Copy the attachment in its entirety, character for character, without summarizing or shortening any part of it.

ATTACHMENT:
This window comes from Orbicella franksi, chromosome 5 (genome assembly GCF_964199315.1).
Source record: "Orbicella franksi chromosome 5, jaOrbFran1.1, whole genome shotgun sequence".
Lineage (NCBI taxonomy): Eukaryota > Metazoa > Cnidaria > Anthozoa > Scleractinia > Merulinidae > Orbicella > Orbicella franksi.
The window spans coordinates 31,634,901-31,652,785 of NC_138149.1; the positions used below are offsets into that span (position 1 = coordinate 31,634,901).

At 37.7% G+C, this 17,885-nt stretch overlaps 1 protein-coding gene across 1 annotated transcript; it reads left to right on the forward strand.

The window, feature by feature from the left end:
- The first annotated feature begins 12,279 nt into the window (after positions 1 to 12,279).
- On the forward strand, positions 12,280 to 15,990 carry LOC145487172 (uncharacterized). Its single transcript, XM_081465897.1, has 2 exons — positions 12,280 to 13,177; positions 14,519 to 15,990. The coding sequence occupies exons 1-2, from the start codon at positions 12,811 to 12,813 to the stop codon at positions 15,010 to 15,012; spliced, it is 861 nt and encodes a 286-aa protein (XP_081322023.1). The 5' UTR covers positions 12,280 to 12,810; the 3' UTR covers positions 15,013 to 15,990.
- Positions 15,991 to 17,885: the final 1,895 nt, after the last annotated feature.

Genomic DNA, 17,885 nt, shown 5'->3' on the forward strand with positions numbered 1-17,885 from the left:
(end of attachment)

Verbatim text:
This window comes from Orbicella franksi, chromosome 5 (genome assembly GCF_964199315.1).
Source record: "Orbicella franksi chromosome 5, jaOrbFran1.1, whole genome shotgun sequence".
Lineage (NCBI taxonomy): Eukaryota > Metazoa > Cnidaria > Anthozoa > Scleractinia > Merulinidae > Orbicella > Orbicella franksi.
The window spans coordinates 31,634,901-31,652,785 of NC_138149.1; the positions used below are offsets into that span (position 1 = coordinate 31,634,901).

At 37.7% G+C, this 17,885-nt stretch overlaps 1 protein-coding gene across 1 annotated transcript; it reads left to right on the forward strand.

The window, feature by feature from the left end:
- The first annotated feature begins 12,279 nt into the window (after positions 1 to 12,279).
- On the forward strand, positions 12,280 to 15,990 carry LOC145487172 (uncharacterized). Its single transcript, XM_081465897.1, has 2 exons — positions 12,280 to 13,177; positions 14,519 to 15,990. The coding sequence occupies exons 1-2, from the start codon at positions 12,811 to 12,813 to the stop codon at positions 15,010 to 15,012; spliced, it is 861 nt and encodes a 286-aa protein (XP_081322023.1). The 5' UTR covers positions 12,280 to 12,810; the 3' UTR covers positions 15,013 to 15,990.
- Positions 15,991 to 17,885: the final 1,895 nt, after the last annotated feature.

Genomic DNA, 17,885 nt, shown 5'->3' on the forward strand with positions numbered 1-17,885 from the left: